Therefore I had a bit more of a look at that company.

Vital UK Limited was incorporated on 15th April 1994 as Vital (UK) Ltd. The name changed to Vital UK Ltd (the brackets having been removed) on 31st August 1994.

On 27th October 1995, the company passed a special resolution resolving that it should be wound up. The resolution was signed by a “David Anderson”. This was a voluntary liquidation by the members of the company, and as such a Declaration of Solvency (a Form 4.70) had to be completed. The Declaration must:-

  • be based on a full inquiry into the company’s affairs;
  • state that all debts and interest can be paid within 12 months;
  • include an up-to-date statement of the company’s assets and liabilities; and
  • be made by the majority of directors of a company no more than five weeks before the passing of a resolution for voluntary winding-up of a company.

It is a criminal offence to make a declaration of solvency without reasonable grounds.

I have not been able to access the Declaration of Solvency.

The liquidator was appointed with immediate effect and the relevant papers were received at Companies House on the 2nd November 1995.

The London Gazette of 7th November 1995 reported the appointment of the liquidator. The company was described as a “Dealer in all goods”. The same edition of the Gazette also reported the passing of the Special Resolution.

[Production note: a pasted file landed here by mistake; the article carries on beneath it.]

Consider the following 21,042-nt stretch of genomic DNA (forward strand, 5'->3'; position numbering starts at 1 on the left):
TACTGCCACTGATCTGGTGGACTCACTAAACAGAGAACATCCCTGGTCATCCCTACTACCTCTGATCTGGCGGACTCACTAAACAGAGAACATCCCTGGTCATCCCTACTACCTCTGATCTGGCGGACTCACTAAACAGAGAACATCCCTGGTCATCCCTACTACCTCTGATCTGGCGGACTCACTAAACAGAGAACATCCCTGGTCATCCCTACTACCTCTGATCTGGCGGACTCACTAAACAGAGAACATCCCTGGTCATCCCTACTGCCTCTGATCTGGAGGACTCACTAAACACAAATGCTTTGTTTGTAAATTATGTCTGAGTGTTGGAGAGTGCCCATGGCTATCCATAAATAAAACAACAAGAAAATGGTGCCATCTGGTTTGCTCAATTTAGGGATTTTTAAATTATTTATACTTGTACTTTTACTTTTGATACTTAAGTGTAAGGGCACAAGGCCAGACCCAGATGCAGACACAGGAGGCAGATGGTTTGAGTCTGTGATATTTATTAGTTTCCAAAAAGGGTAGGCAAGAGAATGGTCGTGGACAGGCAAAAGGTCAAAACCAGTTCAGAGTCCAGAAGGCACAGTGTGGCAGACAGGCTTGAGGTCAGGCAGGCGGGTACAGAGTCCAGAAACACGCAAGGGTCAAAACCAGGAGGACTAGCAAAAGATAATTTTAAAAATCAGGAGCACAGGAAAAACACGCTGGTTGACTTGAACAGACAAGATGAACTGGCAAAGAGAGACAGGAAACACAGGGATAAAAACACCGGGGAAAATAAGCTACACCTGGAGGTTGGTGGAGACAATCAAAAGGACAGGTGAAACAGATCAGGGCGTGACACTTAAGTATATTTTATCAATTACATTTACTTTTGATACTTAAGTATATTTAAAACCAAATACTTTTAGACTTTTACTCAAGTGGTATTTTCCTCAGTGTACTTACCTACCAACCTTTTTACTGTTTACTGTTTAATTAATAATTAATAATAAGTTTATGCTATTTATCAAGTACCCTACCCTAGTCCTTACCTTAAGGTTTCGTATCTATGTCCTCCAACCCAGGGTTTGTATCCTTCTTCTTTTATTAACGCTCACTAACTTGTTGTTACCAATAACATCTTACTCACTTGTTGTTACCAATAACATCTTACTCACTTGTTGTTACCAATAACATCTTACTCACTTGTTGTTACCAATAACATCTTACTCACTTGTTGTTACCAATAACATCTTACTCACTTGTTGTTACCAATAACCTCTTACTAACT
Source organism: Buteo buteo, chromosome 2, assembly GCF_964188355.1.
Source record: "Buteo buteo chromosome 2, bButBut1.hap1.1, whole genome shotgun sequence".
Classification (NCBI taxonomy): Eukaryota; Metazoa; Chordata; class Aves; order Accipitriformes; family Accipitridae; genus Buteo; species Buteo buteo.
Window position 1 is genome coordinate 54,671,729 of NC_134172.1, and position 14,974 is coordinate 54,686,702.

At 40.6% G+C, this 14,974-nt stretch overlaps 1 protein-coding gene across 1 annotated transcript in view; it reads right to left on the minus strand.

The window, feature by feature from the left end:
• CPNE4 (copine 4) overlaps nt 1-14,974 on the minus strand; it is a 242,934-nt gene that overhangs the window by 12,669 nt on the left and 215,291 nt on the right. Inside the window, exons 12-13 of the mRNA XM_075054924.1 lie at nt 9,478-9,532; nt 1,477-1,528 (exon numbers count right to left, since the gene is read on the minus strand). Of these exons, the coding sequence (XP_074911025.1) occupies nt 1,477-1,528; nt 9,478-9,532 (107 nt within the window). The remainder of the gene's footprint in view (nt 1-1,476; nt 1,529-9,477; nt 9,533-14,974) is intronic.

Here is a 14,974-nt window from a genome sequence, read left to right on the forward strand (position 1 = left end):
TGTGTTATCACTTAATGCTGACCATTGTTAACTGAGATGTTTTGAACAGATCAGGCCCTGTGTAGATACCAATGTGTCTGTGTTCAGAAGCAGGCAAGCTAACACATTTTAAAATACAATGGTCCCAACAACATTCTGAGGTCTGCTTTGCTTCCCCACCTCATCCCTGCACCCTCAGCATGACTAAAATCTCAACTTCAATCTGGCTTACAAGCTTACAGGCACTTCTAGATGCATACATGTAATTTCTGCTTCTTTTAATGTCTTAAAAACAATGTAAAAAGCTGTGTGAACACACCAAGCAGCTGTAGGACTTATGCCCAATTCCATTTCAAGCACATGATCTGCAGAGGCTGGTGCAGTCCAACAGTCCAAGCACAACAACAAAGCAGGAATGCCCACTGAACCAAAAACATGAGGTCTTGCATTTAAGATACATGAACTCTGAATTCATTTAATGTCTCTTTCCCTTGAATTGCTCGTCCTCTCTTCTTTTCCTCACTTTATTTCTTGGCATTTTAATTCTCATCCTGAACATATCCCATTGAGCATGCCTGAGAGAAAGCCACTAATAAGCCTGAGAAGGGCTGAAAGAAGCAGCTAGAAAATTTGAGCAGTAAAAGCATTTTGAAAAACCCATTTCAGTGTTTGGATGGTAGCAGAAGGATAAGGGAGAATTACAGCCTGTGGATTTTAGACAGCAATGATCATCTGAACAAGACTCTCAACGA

Vital UK Ltd (in liquidation) then lingered on for far longer than it had existed as a solvent company. The liquidation continued until, finally, the Company was dissolved in 2003.

The liquidator prepared a statement of affairs detailing the financial position of the company as at 25th October 1996 and produced the statement on 6th November 1996. The liquidator noted that the company would not, despite the terms of the Declaration of Solvency, pay its debts within the required period of one year (which was by this point about to expire).

This disclosed the following:-

The only assets were Bills Receivable with a Book Value of £649,139 but an estimated sum recoverable of only £100,000.

The preferential creditors were as follows; VAT £33,039; PAYE + NIC £279,976.

The estimated trade creditors totalled £66,674.